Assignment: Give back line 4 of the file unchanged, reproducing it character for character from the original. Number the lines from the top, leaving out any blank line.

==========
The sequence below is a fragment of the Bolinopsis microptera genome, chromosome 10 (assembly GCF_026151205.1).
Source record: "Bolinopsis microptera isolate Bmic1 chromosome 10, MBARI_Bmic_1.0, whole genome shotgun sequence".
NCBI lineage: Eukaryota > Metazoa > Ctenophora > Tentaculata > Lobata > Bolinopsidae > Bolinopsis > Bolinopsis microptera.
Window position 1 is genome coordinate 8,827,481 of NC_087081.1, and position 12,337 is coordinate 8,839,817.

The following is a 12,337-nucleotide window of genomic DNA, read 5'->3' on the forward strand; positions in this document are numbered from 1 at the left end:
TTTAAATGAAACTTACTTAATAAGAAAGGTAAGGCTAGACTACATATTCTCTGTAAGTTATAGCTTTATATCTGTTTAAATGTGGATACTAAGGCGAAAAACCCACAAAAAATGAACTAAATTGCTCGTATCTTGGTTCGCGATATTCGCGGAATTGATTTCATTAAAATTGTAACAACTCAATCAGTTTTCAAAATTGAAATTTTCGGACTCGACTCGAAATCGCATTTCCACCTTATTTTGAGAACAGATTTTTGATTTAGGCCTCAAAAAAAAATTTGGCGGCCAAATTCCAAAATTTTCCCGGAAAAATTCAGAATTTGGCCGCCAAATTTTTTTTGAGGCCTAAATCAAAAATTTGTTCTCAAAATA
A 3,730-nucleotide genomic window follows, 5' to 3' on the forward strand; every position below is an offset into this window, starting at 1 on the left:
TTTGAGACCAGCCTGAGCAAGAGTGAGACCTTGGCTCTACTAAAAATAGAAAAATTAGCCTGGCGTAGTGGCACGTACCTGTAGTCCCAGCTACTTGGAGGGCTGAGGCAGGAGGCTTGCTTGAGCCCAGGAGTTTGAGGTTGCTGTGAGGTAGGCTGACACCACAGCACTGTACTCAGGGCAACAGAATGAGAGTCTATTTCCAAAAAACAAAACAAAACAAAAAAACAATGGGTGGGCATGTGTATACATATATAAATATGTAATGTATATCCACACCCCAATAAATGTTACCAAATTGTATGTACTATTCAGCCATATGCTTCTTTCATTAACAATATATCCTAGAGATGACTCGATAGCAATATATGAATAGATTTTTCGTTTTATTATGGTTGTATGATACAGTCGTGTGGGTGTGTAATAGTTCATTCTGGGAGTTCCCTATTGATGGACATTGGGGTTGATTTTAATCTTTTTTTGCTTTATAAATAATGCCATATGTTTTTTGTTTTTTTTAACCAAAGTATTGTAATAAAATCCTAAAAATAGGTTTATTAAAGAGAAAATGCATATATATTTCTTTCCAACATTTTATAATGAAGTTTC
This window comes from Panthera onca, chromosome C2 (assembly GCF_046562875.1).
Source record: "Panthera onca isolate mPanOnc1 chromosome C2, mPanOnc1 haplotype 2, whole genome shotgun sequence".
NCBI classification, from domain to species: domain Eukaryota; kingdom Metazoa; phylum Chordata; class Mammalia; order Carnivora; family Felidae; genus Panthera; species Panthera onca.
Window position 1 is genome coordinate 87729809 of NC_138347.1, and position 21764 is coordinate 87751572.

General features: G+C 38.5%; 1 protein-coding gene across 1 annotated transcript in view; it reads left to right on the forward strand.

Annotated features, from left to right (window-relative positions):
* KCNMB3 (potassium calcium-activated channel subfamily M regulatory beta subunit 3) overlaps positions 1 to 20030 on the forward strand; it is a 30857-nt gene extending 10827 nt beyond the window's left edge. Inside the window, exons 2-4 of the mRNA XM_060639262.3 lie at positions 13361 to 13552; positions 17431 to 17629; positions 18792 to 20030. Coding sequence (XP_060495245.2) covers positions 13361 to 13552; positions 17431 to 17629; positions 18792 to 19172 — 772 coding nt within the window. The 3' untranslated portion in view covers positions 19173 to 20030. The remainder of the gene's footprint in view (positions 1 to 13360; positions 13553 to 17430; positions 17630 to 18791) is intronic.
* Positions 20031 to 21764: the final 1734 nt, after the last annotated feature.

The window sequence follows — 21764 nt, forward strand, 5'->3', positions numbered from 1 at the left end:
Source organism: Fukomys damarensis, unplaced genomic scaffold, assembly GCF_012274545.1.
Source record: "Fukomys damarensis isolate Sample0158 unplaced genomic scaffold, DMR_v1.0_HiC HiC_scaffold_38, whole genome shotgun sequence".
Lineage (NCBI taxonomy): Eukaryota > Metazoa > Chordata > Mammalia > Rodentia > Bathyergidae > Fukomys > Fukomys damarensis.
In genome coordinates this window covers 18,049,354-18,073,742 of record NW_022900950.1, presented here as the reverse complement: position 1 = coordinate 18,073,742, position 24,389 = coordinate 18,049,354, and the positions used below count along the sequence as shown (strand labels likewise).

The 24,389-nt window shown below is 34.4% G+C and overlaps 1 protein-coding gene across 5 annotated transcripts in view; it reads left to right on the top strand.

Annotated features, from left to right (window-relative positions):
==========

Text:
Window position 1 is genome coordinate 8,827,481 of NC_087081.1, and position 12,337 is coordinate 8,839,817.